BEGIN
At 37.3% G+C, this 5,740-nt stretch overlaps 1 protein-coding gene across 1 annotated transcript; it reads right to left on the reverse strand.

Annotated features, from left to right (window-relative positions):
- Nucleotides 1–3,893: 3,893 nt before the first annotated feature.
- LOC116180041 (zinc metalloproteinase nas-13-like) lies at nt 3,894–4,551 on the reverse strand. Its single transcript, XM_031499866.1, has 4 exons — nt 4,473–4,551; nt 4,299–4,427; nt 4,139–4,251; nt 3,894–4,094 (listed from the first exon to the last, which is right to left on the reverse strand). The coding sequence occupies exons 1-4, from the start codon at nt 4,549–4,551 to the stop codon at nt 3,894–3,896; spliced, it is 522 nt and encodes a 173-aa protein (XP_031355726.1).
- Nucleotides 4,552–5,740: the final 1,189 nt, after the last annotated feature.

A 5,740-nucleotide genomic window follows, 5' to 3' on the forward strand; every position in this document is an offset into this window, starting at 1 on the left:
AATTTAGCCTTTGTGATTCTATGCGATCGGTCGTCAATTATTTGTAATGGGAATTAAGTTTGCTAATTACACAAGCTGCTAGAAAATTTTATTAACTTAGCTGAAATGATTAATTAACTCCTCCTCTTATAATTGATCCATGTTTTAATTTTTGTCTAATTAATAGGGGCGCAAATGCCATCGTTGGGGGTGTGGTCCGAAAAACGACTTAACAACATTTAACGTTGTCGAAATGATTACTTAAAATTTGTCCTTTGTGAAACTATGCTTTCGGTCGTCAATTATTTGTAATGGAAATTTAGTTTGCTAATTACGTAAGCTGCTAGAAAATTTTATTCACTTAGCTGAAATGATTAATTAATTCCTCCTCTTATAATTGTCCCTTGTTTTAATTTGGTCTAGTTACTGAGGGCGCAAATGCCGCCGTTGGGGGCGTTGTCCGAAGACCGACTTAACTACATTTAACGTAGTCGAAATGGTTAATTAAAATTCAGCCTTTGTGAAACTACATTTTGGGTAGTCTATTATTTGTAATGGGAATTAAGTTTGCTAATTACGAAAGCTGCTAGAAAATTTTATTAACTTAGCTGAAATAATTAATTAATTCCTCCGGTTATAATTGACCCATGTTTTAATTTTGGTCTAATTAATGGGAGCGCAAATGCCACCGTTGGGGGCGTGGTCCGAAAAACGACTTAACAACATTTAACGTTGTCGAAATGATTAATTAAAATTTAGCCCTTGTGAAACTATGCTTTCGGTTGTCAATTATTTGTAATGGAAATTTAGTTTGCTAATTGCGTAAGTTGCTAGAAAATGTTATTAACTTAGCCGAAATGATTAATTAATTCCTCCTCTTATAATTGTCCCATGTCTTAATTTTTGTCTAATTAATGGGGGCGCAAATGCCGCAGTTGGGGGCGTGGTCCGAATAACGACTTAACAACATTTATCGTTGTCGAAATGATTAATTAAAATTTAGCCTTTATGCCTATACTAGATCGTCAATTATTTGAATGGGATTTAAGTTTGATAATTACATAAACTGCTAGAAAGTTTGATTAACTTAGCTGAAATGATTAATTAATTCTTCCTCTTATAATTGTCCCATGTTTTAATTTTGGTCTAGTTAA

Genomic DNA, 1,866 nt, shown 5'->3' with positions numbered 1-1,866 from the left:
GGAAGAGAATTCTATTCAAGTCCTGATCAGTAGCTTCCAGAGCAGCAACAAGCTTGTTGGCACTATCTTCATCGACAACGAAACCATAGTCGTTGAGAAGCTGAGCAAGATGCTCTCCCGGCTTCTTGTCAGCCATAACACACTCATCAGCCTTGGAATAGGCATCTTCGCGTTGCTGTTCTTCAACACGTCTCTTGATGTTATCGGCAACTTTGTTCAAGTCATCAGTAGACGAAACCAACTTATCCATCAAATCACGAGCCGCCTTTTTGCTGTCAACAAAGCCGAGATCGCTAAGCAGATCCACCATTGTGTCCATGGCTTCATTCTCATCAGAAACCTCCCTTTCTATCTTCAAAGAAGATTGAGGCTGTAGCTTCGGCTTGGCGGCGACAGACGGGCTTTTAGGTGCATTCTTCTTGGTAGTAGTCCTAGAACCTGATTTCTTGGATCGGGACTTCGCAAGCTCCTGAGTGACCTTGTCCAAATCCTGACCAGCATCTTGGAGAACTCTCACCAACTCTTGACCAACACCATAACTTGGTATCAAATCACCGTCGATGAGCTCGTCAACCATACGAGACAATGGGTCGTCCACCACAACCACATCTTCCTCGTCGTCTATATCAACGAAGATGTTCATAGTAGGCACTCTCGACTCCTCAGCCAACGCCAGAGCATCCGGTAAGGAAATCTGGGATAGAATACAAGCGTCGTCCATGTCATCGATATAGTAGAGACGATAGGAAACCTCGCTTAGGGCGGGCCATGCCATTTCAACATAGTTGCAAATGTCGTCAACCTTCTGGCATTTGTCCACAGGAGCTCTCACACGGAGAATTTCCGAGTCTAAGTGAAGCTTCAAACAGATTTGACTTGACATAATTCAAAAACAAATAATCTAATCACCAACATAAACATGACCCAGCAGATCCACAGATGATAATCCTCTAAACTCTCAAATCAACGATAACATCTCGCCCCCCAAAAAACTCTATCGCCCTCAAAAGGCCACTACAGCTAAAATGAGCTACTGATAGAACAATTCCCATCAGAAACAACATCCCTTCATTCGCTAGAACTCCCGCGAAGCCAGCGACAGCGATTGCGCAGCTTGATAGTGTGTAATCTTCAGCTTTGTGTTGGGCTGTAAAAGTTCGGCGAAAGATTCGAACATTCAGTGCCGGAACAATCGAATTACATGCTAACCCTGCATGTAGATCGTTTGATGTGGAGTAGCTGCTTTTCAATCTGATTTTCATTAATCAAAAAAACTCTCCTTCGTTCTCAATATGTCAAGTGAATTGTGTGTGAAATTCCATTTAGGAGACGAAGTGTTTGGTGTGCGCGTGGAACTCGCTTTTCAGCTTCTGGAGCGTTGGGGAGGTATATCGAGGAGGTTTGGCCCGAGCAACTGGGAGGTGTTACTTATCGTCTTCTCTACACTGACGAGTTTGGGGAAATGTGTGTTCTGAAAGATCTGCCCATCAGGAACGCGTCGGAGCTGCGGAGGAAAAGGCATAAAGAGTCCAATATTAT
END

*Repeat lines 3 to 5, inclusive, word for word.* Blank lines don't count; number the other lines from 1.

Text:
- Nucleotides 1–3,893: 3,893 nt before the first annotated feature.
- LOC116180041 (zinc metalloproteinase nas-13-like) lies at nt 3,894–4,551 on the reverse strand. Its single transcript, XM_031499866.1, has 4 exons — nt 4,473–4,551; nt 4,299–4,427; nt 4,139–4,251; nt 3,894–4,094 (listed from the first exon to the last, which is right to left on the reverse strand). The coding sequence occupies exons 1-4, from the start codon at nt 4,549–4,551 to the stop codon at nt 3,894–3,896; spliced, it is 522 nt and encodes a 173-aa protein (XP_031355726.1).
- Nucleotides 4,552–5,740: the final 1,189 nt, after the last annotated feature.